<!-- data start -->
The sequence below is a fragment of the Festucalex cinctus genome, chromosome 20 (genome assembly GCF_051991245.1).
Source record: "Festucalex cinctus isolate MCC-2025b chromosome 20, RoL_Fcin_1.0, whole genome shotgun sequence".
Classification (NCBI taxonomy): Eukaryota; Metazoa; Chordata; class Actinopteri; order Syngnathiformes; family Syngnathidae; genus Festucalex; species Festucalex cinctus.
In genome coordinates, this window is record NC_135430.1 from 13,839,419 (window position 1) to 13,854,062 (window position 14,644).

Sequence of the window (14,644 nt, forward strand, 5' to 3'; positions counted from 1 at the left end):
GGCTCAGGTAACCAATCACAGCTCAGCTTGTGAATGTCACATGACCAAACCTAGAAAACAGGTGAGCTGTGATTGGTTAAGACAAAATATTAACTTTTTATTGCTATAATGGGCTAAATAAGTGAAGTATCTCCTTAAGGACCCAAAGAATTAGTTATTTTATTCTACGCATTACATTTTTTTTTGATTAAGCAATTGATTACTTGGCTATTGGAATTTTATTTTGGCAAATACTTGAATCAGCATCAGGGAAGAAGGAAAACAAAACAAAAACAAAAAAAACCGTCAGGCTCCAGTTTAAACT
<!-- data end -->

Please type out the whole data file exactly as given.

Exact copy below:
The sequence below is a fragment of the Festucalex cinctus genome, chromosome 20 (genome assembly GCF_051991245.1).
Source record: "Festucalex cinctus isolate MCC-2025b chromosome 20, RoL_Fcin_1.0, whole genome shotgun sequence".
Classification (NCBI taxonomy): Eukaryota; Metazoa; Chordata; class Actinopteri; order Syngnathiformes; family Syngnathidae; genus Festucalex; species Festucalex cinctus.
In genome coordinates, this window is record NC_135430.1 from 13,839,419 (window position 1) to 13,854,062 (window position 14,644).

Sequence of the window (14,644 nt, forward strand, 5' to 3'; positions counted from 1 at the left end):
GGCTCAGGTAACCAATCACAGCTCAGCTTGTGAATGTCACATGACCAAACCTAGAAAACAGGTGAGCTGTGATTGGTTAAGACAAAATATTAACTTTTTATTGCTATAATGGGCTAAATAAGTGAAGTATCTCCTTAAGGACCCAAAGAATTAGTTATTTTATTCTACGCATTACATTTTTTTTTGATTAAGCAATTGATTACTTGGCTATTGGAATTTTATTTTGGCAAATACTTGAATCAGCATCAGGGAAGAAGGAAAACAAAACAAAAACAAAAAAAACCGTCAGGCTCCAGTTTAAACT